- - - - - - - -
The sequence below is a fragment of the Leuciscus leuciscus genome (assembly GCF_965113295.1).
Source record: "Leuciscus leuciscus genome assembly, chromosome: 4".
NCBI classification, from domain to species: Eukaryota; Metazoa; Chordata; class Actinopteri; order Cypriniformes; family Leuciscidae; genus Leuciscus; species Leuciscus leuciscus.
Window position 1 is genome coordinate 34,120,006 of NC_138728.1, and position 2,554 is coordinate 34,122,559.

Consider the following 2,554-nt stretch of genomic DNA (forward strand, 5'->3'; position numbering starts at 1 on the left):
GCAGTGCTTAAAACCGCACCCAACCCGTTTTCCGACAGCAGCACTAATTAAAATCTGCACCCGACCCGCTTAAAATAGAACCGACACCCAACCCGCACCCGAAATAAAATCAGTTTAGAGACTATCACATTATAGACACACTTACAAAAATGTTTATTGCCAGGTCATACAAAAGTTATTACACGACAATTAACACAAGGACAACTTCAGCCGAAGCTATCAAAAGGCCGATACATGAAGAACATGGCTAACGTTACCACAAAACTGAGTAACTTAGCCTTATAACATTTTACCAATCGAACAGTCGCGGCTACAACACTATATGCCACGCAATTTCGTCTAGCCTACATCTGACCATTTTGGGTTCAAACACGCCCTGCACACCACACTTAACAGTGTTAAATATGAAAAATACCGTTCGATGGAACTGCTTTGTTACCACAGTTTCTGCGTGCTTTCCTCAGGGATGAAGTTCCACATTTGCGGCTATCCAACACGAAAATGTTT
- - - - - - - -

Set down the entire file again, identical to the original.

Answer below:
The sequence below is a fragment of the Leuciscus leuciscus genome (assembly GCF_965113295.1).
Source record: "Leuciscus leuciscus genome assembly, chromosome: 4".
NCBI classification, from domain to species: Eukaryota; Metazoa; Chordata; class Actinopteri; order Cypriniformes; family Leuciscidae; genus Leuciscus; species Leuciscus leuciscus.
Window position 1 is genome coordinate 34,120,006 of NC_138728.1, and position 2,554 is coordinate 34,122,559.

Consider the following 2,554-nt stretch of genomic DNA (forward strand, 5'->3'; position numbering starts at 1 on the left):
GCAGTGCTTAAAACCGCACCCAACCCGTTTTCCGACAGCAGCACTAATTAAAATCTGCACCCGACCCGCTTAAAATAGAACCGACACCCAACCCGCACCCGAAATAAAATCAGTTTAGAGACTATCACATTATAGACACACTTACAAAAATGTTTATTGCCAGGTCATACAAAAGTTATTACACGACAATTAACACAAGGACAACTTCAGCCGAAGCTATCAAAAGGCCGATACATGAAGAACATGGCTAACGTTACCACAAAACTGAGTAACTTAGCCTTATAACATTTTACCAATCGAACAGTCGCGGCTACAACACTATATGCCACGCAATTTCGTCTAGCCTACATCTGACCATTTTGGGTTCAAACACGCCCTGCACACCACACTTAACAGTGTTAAATATGAAAAATACCGTTCGATGGAACTGCTTTGTTACCACAGTTTCTGCGTGCTTTCCTCAGGGATGAAGTTCCACATTTGCGGCTATCCAACACGAAAATGTTT